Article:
Safety has risen on the agenda in recent times. When a university has a large population of commuter students, Higher Education (HE) leaders must find unique ways to engage these cohorts in campus life, while ensuring that a sense of safety is felt at all times.
Mairi Watson, Pro Vice Chancellor (PVC) for Education and Student Experience at the University of Hertfordshire, sat down with GoodCourse Universities Lead Kitty Hadaway to discuss how she approaches student (re)engagement on campus, working collaboratively with the Students’ Union, and more.
I’m Mairi Watson, PVC for Education and Student Experience at the University of Hertfordshire. I look after everything to do with the academic experience, which also includes aspects of social and community. The University of Hertfordshire has two incredibly vibrant campuses and 33,000 students. Our undergraduate students are spread across 7 different schools, on predominantly professionally focused courses. We pride ourselves on the employment focus we provide.
Prior to this, I was Dean of the Faculty of Business and Law at another university which was similar to the University of Hertfordshire in that they both have very strong widening access strategies. 70% of our students here are covered by our access and participation plan, meaning they’re from households with income lower than £25,000, underrepresented postcodes, BAME students, mature students, and students with registered disabilities.
I was a prison governor before working in HE. The challenges faced are not too dissimilar — large organisations with complex populations, and a focus on building strong communities. In both roles, there’s a focus on making a difference to people’s lives — which is hugely important to me.
I joined Hertfordshire in May 2020 so I had to get to know the university in a non-traditional way. Learning your way around university online is quite different from face-to-face. Belonging and community, for me, means showing students that they matter to us. We did comparatively well in a Covid-world, getting fantastic NSS outcomes on community and student voice.
Belonging and community, for me, means showing students that they matter to us.
Strangely, it was easier during the pandemic to get in front of our students to tell them they matter to us. Our focus is on how we get our students competent academically and socially. We work directly with the Students’ Union and the students. Every single student has a voice, so you can’t just work through institutional structures, you have to inculcate feedback all the time. I meet regularly with student representatives and it keeps us in touch with what we’re aiming to do.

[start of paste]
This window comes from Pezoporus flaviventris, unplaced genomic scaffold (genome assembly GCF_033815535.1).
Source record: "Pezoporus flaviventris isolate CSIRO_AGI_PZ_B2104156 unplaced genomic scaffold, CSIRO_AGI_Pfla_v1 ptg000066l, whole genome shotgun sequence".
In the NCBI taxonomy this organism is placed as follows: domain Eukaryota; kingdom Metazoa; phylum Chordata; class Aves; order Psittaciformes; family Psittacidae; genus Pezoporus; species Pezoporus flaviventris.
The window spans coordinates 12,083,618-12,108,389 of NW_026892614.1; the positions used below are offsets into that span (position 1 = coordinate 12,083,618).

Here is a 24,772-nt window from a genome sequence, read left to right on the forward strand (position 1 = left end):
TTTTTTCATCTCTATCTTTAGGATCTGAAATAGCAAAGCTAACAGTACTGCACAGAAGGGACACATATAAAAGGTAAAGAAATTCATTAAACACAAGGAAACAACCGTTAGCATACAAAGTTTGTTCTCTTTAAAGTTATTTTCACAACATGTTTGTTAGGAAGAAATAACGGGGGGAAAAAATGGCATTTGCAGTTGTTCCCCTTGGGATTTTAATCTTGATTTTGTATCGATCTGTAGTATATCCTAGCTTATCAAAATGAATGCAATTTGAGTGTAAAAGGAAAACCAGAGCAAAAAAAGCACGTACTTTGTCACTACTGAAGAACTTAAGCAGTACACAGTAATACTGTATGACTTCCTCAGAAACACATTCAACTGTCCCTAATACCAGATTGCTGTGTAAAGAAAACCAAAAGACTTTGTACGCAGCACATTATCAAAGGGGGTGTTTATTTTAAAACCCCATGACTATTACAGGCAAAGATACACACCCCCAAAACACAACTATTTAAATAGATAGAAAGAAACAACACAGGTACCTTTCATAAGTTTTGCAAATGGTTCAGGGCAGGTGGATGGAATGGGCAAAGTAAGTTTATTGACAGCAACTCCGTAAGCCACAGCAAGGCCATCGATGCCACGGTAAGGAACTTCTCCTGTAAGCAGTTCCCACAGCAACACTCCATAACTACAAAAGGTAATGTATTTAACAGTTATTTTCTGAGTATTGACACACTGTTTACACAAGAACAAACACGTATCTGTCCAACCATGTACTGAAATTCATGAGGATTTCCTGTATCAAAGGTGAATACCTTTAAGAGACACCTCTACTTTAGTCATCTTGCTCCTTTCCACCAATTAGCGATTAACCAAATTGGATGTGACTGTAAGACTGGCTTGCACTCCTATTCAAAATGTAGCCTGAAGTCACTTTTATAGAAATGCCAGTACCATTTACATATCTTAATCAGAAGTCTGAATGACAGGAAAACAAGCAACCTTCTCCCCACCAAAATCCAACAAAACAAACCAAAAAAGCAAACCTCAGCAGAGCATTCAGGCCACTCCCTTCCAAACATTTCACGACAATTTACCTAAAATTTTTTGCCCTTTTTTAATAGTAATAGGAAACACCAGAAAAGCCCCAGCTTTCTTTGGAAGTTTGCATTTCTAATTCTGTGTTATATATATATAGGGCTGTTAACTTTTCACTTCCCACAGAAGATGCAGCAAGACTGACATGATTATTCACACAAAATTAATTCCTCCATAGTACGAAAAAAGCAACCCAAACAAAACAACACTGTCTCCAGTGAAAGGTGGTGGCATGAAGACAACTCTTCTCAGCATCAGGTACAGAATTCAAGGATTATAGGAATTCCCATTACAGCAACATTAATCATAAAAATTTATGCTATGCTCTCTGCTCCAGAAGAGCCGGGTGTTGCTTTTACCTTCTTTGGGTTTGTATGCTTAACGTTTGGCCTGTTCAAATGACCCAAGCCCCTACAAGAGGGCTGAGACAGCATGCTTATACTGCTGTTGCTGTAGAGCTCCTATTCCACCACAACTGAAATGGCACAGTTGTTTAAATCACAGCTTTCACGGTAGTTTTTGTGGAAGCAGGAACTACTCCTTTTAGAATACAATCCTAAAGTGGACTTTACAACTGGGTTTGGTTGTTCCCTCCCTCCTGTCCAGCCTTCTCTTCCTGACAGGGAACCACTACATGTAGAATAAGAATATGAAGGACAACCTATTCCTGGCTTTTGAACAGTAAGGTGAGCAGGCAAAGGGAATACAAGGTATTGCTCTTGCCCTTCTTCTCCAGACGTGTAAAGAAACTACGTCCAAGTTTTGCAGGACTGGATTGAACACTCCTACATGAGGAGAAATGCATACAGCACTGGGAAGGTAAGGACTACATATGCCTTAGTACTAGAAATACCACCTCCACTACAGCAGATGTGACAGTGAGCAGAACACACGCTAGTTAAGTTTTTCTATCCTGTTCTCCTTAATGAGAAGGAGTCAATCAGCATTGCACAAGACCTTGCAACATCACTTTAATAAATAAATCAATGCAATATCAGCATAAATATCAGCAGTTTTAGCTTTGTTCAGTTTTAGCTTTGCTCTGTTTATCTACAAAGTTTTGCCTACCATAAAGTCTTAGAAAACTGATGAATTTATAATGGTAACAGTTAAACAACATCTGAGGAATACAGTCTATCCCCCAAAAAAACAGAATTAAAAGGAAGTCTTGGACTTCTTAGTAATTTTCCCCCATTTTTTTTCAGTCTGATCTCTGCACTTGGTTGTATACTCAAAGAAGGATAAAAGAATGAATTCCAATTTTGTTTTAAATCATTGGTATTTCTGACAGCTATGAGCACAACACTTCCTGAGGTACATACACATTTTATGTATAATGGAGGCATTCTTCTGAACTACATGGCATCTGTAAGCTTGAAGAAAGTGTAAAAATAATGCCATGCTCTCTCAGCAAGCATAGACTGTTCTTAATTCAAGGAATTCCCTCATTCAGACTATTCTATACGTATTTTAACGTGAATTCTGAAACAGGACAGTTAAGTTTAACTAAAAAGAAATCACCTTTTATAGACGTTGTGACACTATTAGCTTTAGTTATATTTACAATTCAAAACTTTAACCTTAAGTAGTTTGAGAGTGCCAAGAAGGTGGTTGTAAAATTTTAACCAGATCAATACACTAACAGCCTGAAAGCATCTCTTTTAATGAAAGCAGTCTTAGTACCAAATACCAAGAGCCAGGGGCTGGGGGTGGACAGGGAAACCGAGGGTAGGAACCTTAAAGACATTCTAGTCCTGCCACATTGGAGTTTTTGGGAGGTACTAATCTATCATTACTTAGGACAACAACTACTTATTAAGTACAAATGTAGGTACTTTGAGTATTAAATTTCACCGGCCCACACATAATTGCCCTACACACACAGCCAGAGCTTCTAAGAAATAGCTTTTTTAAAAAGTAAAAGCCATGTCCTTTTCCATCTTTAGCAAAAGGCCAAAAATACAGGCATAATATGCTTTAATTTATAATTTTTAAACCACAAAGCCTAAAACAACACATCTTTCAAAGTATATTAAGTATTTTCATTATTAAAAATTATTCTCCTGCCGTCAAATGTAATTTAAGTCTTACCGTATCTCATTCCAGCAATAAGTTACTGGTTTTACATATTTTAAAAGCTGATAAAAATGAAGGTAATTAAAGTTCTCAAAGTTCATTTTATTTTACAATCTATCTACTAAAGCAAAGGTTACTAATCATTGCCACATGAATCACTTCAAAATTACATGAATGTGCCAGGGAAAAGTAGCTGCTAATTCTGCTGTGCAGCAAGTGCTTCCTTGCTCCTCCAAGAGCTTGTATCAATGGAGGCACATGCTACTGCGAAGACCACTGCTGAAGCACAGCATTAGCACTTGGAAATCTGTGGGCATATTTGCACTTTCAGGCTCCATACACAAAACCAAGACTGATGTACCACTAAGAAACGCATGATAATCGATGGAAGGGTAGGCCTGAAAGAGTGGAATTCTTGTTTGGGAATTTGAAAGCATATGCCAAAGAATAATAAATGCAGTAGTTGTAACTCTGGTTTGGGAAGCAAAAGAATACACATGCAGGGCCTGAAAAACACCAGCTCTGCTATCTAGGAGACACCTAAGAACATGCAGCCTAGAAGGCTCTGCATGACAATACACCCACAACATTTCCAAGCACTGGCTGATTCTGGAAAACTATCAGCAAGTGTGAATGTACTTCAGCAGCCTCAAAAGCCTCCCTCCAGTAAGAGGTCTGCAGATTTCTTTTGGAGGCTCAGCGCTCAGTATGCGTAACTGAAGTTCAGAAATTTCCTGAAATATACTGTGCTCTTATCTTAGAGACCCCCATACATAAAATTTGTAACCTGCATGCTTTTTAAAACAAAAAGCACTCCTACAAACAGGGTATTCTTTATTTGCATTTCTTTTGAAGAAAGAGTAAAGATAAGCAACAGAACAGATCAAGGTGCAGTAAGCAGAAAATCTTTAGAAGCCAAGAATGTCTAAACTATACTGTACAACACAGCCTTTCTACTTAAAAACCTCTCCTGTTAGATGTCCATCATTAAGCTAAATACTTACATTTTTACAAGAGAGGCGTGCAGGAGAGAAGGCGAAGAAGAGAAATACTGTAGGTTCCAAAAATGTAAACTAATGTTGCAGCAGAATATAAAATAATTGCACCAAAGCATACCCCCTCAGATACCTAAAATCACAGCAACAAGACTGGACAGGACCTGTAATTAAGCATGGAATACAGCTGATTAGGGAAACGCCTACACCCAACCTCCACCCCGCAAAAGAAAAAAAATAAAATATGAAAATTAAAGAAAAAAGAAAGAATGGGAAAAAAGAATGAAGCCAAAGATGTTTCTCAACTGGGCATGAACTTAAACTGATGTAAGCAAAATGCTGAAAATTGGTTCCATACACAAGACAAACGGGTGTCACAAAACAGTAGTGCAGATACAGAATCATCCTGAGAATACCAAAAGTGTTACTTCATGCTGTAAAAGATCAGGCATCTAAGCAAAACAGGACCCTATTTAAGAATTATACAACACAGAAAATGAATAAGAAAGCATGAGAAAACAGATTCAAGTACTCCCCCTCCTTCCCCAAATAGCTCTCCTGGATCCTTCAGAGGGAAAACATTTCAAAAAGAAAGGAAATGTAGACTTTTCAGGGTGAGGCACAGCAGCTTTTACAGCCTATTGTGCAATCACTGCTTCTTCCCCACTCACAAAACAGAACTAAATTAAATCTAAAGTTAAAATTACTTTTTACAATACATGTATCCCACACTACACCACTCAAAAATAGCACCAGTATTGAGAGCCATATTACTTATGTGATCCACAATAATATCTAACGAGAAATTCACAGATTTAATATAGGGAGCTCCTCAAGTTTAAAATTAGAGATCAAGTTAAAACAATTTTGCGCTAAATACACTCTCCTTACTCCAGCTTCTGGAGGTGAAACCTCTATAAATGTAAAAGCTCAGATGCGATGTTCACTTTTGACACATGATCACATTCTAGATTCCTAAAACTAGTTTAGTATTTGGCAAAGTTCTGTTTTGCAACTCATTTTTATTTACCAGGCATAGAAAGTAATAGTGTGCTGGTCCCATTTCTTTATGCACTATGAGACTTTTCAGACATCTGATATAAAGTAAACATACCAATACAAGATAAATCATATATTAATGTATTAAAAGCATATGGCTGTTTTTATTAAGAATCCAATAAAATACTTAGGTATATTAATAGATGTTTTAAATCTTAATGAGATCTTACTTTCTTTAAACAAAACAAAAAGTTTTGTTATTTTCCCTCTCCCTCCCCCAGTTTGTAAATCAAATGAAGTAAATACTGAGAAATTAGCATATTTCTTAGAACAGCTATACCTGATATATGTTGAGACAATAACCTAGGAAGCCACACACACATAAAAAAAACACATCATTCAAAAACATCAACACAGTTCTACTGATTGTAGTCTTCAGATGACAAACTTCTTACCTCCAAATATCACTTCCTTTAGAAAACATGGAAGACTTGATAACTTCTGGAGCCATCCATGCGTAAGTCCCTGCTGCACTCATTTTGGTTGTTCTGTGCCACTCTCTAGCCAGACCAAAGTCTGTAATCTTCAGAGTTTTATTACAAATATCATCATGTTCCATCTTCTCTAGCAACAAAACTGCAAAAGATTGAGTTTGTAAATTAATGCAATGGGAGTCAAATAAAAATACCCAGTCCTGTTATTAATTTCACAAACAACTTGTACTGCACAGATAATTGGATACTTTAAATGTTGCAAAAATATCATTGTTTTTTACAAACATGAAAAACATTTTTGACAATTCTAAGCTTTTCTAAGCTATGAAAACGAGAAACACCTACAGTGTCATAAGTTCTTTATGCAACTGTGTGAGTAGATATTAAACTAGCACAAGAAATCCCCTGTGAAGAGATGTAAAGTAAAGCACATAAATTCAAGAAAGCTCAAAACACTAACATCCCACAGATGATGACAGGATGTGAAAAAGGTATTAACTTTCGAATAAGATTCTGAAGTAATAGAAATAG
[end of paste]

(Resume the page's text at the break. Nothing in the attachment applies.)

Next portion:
It’s a really important thing to get our students to work collaboratively. We have been growing practice in something called compassionate pedagogy; really, it means getting students to work compassionately with each other. Often, it’s the loudest voice that gets heard for the longest, and we want to change that.
The social experience of learning is built into our university. We use blended flexible learning and have lots of social learning spaces.
We take individual experiences very seriously. You will have heard of the BAME awarding gap — a shameful position for universities to be in. Our university has a very strong institutional action plan that has allowed us to drive down that awarding gap. BAME students come here expecting they’ll do just as well, if not better, than their White counterparts.
It’s no comfort to say that serious incidents are extremely low, because they should be at zero. A feeling of safety is just as important as actual safety. Even when the actual risk of harm is very low, the impact of fear is very significant. We have a predominantly female campus, and students from all over the world with different expectations of acceptable behaviour — we need to keep everyone safe.
50% of our students are commuters, so we can only be responsible for our students some of the time, but they need to have confidence that when things do go wrong, we will act.
We’ve also been working with the SU — they’ve implemented additional training for security and other teams, like on spiking, and we’ve also got the Ask for Clive/Angela initiatives. We have our own police officers and large security team on campus, who are great. In fact, our security officers won an award from the SU last year for being the best team in the university.
We’ve done incredibly well in the NSS on our student voice work. That’s because we have great governance and structural accountability when it comes to platforming the student voice. Students very much enjoy being heard, but they rightly demand that what they say gets actioned.
We showed during Covid that we can move fast — which is good, because students want things resolved quickly when there are problems. We can direct resources quickly. To give an example, students have spoken about the cost of living crisis — within a fortnight, we secured additional funding for our hardship fund, part of our support package for students most in need.
Leave everything you thought you knew about working in HE at the door, and focus on the student perspective. Our students are not who the press think they are, so look at everything from multiple perspectives.
Our students – they’ve fought hard to go to university, and many don’t have networks around them that have encouraged it. They’re absolutely worth my admiration.
I’ve just read The Country of Others, by Leila Slimani. It’s a fantastic book about the transformative power of education.